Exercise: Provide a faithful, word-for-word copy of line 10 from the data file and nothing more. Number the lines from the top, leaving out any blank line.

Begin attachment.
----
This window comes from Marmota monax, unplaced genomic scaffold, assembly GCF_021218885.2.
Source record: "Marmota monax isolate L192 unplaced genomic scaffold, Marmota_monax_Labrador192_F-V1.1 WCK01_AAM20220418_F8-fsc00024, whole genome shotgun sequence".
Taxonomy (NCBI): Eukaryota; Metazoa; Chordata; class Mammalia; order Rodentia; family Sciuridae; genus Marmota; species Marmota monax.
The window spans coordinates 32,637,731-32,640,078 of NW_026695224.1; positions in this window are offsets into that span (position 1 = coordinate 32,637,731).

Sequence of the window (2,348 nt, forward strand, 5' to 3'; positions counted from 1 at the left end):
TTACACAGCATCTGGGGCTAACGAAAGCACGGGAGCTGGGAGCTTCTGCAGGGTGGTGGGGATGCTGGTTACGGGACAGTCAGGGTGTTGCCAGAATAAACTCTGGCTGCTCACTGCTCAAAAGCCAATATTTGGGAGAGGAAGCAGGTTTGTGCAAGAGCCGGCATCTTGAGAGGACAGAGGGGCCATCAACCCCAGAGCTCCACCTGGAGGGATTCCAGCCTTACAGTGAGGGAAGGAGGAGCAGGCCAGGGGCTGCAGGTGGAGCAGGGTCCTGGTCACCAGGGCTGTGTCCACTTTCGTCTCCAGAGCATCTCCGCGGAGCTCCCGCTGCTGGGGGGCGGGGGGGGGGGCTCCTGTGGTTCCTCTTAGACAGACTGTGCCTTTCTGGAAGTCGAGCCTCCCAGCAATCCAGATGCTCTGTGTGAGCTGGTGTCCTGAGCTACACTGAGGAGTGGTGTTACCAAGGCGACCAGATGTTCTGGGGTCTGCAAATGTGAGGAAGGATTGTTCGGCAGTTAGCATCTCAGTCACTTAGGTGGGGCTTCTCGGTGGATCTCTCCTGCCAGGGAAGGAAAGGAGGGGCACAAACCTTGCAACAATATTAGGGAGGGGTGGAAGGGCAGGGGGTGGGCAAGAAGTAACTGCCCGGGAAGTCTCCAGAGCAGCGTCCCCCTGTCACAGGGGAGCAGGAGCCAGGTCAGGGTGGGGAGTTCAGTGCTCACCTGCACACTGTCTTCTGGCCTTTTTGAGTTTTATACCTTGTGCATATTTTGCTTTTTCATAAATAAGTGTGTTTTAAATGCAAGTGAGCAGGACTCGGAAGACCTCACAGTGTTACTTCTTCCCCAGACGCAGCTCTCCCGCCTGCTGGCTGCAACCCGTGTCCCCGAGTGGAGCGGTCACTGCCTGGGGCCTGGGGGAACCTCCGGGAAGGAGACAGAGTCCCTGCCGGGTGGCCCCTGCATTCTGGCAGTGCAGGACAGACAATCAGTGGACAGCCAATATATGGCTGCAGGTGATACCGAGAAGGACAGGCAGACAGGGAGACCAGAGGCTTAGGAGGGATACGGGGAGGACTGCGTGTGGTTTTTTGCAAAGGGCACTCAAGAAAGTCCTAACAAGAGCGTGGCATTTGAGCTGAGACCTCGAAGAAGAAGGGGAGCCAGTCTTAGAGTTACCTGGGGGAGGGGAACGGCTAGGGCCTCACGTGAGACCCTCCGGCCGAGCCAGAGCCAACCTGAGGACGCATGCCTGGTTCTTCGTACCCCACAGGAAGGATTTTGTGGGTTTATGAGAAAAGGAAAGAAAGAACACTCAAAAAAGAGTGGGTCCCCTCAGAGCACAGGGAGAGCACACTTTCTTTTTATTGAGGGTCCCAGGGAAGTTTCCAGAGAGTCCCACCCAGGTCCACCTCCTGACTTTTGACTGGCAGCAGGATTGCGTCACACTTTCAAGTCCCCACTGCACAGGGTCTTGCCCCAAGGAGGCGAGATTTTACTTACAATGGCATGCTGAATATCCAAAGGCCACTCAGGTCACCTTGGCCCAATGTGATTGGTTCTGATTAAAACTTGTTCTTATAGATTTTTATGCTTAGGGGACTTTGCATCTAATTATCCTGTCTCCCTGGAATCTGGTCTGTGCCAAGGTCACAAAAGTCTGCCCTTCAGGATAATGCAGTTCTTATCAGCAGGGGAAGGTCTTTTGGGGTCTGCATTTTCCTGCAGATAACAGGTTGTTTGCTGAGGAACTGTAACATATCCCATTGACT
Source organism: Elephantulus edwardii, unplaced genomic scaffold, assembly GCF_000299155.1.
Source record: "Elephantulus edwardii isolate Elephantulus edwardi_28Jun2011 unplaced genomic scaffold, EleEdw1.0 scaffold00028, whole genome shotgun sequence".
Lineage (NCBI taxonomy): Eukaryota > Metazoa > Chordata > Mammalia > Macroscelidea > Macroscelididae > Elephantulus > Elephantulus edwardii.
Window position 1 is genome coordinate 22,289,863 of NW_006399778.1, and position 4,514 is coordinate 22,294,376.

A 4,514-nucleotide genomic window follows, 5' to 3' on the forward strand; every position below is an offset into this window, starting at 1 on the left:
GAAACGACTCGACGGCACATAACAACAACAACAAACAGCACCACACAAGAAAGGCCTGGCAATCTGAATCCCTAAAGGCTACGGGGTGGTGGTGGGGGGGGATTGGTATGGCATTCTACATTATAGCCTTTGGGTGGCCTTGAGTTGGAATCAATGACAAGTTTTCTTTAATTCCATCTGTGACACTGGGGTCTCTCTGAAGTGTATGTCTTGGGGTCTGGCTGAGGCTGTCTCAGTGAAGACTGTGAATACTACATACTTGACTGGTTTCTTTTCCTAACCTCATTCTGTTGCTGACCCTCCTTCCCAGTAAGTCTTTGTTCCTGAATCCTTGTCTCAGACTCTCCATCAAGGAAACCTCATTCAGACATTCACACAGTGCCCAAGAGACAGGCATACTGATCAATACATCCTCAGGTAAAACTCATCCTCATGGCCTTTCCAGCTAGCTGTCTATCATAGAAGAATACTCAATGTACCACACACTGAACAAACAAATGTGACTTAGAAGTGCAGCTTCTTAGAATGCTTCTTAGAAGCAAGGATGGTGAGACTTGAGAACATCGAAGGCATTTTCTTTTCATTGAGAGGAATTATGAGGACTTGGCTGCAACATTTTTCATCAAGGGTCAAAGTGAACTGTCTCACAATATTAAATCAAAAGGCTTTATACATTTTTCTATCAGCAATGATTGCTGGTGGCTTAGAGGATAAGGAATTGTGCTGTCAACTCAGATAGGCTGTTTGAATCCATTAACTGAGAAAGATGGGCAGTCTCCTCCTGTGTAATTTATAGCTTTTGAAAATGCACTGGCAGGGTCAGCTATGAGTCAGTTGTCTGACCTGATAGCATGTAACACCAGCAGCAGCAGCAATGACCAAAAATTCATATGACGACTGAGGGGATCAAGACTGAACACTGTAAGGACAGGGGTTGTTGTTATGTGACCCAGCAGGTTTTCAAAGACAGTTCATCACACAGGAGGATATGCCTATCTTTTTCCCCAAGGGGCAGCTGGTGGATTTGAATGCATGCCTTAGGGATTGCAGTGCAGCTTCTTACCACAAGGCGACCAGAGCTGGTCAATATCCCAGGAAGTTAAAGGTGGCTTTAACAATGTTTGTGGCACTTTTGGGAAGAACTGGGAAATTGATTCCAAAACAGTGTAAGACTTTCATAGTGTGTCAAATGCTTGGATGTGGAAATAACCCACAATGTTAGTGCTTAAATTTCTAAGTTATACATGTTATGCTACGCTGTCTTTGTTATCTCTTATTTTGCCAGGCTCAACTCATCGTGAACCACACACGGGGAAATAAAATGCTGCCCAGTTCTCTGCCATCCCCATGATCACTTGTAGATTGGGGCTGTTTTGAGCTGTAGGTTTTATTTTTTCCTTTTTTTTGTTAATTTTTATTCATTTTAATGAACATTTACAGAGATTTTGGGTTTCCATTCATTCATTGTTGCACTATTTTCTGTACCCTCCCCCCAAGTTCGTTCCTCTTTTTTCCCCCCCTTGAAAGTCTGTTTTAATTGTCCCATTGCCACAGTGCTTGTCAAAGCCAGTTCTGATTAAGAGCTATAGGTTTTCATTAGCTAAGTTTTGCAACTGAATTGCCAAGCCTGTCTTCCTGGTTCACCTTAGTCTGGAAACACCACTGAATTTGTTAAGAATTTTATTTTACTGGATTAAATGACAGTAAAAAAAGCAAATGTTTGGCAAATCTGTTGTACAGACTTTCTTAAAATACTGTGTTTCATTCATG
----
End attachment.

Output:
Window position 1 is genome coordinate 22,289,863 of NW_006399778.1, and position 4,514 is coordinate 22,294,376.